Police question second trader in Societe Generale fraud

Publish date: 08-02-2008
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PARIS - French police were holding a second person for questioning Friday in a probe of massive losses at bank Societe Generale, a judicial official said.
The person, from a brokerage part-owned by Societe Generale, was taken into custody Thursday and was still being held Friday, said the official, who refused to be identified discussing the sensitive case. The official gave no other details. Police refused to comment.

The daily Le Monde said the broker was being questioned about his relationship with Jerome Kerviel, the futures trader accused by Societe Generale of making huge, unauthorized bets on European markets that the bank said cost nearly 5 billion euros (more than $7 billion) to unwind.

Le Monde said police suspect that the new trader being held was aware of Kerviel's activities. It said the broker was taken into custody after a search of his company offices Thursday.

Societe Generale has said it believes Kerviel had no accomplices. Spokespeople for the bank, one of France's biggest, did not immediately return calls seeking comment.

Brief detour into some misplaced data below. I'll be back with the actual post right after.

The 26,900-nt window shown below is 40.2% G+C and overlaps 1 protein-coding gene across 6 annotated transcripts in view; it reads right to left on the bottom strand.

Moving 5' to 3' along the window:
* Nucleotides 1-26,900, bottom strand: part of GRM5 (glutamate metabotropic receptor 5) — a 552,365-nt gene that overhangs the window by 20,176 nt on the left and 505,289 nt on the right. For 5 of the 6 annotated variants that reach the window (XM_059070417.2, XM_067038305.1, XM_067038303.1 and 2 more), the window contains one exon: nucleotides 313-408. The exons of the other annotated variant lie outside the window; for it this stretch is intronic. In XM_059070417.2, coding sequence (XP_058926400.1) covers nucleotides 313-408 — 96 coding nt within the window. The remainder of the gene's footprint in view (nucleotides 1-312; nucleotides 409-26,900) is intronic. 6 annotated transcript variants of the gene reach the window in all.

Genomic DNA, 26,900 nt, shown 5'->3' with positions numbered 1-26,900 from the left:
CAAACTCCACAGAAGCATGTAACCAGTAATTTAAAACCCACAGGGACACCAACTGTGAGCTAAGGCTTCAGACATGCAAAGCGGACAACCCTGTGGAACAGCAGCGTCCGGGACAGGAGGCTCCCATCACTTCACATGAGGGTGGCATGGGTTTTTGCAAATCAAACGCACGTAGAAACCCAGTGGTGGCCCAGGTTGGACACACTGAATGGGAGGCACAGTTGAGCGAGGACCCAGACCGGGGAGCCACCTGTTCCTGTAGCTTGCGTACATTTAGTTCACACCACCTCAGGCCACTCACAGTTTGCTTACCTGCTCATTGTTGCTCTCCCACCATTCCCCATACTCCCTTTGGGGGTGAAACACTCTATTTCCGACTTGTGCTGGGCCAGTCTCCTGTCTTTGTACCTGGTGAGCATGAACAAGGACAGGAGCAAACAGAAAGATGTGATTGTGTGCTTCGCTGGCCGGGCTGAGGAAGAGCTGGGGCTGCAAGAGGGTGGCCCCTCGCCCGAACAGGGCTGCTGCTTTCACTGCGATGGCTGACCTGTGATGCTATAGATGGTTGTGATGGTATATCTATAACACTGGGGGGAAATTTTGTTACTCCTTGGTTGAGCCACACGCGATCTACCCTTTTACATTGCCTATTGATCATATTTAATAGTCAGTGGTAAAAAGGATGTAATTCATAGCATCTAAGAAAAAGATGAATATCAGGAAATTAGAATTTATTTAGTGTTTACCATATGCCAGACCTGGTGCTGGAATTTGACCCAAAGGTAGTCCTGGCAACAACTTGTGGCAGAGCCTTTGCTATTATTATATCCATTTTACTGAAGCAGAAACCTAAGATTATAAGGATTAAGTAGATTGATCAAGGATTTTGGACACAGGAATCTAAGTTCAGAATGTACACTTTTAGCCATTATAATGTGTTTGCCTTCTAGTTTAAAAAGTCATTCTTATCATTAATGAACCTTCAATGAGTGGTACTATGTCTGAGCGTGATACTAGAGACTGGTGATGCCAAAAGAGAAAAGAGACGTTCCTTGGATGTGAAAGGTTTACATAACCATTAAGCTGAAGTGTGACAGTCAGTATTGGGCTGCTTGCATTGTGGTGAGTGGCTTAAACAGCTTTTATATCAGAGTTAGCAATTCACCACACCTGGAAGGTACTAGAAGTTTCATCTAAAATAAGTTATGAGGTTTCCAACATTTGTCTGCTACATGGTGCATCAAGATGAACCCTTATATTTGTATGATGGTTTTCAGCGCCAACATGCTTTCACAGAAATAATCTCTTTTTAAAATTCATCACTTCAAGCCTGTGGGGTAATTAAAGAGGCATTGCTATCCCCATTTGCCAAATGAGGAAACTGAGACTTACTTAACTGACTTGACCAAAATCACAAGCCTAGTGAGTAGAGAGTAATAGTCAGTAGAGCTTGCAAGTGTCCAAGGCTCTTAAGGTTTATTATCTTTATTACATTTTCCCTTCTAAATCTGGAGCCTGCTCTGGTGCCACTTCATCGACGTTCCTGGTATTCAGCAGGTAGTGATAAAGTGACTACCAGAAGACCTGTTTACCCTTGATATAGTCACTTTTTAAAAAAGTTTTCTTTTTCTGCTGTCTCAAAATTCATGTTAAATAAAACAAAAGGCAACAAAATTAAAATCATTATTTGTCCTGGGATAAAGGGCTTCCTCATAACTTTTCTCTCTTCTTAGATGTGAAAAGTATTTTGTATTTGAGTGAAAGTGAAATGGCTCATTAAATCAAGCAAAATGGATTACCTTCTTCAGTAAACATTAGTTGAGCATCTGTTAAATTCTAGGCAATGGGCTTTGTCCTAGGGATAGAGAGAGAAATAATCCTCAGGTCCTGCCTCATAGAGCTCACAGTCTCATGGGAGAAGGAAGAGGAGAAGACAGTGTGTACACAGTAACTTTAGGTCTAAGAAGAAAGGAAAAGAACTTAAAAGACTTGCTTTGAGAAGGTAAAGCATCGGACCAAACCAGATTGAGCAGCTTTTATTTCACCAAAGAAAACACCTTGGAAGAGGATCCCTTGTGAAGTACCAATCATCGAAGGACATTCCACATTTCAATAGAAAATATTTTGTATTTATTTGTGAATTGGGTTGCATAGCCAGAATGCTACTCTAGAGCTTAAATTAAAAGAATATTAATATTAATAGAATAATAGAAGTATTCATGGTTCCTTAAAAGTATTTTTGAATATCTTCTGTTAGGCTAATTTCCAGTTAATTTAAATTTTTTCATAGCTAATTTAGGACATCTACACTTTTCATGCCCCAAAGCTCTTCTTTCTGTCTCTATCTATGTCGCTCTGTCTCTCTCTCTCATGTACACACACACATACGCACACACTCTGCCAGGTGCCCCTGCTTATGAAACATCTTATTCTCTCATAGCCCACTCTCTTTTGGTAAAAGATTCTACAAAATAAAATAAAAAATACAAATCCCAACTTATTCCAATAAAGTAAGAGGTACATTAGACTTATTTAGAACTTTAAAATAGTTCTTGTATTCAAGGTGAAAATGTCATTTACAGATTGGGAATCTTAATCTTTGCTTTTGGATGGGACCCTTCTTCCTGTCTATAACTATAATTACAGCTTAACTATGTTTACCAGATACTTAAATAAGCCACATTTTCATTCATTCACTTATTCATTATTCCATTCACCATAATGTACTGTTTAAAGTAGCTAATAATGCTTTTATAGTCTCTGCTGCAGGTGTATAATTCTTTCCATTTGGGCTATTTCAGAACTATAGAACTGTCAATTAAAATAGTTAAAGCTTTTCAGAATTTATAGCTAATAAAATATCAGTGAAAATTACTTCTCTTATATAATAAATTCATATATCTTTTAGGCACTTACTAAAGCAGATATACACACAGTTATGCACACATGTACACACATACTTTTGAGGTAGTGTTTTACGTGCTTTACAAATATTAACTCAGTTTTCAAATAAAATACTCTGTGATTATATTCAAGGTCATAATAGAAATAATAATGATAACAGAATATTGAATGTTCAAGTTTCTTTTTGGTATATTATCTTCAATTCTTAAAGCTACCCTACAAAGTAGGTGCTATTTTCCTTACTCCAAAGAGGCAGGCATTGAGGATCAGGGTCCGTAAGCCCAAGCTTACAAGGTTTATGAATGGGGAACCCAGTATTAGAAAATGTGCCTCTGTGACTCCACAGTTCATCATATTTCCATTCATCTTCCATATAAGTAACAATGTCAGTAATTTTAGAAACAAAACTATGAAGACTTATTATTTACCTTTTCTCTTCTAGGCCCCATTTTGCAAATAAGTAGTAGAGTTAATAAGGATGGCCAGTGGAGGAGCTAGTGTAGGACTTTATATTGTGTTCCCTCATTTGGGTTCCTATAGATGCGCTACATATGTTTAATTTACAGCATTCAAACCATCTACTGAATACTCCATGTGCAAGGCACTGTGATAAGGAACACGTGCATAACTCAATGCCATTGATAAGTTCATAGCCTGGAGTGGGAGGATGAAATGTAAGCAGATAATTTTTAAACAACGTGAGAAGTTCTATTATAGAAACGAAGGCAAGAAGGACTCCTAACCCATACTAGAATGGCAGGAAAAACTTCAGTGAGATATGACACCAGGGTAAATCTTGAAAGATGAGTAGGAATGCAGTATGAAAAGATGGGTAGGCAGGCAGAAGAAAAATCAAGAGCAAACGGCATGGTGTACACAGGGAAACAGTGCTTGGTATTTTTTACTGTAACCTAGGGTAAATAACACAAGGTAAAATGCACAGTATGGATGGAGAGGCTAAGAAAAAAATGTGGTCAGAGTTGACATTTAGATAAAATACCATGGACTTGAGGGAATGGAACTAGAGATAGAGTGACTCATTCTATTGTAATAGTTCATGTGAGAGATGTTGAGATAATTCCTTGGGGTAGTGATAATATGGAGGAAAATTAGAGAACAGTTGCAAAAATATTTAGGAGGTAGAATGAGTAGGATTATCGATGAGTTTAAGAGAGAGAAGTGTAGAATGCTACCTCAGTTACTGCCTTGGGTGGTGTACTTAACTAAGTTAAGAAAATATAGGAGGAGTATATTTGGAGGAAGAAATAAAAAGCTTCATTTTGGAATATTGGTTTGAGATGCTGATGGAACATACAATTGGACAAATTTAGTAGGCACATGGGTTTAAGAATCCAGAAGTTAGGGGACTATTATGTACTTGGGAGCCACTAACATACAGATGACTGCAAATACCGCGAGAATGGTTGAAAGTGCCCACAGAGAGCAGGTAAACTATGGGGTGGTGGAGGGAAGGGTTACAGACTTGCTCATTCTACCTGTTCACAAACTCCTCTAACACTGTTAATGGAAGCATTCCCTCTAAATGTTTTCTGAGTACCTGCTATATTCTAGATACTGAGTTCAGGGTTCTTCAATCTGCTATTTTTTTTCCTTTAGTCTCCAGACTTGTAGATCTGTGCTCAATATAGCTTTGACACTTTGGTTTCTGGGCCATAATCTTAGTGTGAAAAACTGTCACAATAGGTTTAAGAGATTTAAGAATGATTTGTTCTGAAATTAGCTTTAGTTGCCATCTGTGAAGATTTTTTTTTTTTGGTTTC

Kerviel was in custody for two days last month, and judges filed preliminary charges against him but released him during the investigation.

Joelle Rosello, a Societe Generale spokeswoman, confirmed that an employee of Newedge, a 50% owned affiliate, was in police custody in the Kerviel probe. "We are cooperating closely with police," Rosello said.

Le Monde said new evidence provided by Societe Generale for the legal probe into Kerviel's actions included a message sent by the second trader to Kerviel over the bank's computer system. The newspaper said the message, sent Nov. 30, read: "You have done nothing illegal in terms of the law."

Societe Generale announced Jan. 24 that it lost 4.82 billion euros ($7.09 billion) in cleaning up unauthorized transactions by 31-year-old Kerviel. It said Kerviel overstepped his authority and bet 50 billion euros ($73 billion) — more than the bank's market value — on futures in European equity markets. It also said he did not appear to have profited personally from the trades.

Since the case broke, Societe Generale has faced questions about its future, amid speculation it could be bought or broken up, and about how Kerviel's activities went unnoticed or ignored.

Judges on Friday were to weigh a request from prosecutors that Kerviel be jailed while the investigation continues. The judges could rule immediately on the prosecutors' request or delay their decision to a later date.

A spokeswoman for the prosecutors' office, Ulrika Weiss, said Kerviel should be held in prison to ensure that he cannot contact any accomplices, if he had them.

Investigating judges have filed preliminary charges against Kerviel for forgery, breach of trust and unauthorized computer activity. Such preliminary charges allow judges time to further investigate and decide whether to send the case to trial.

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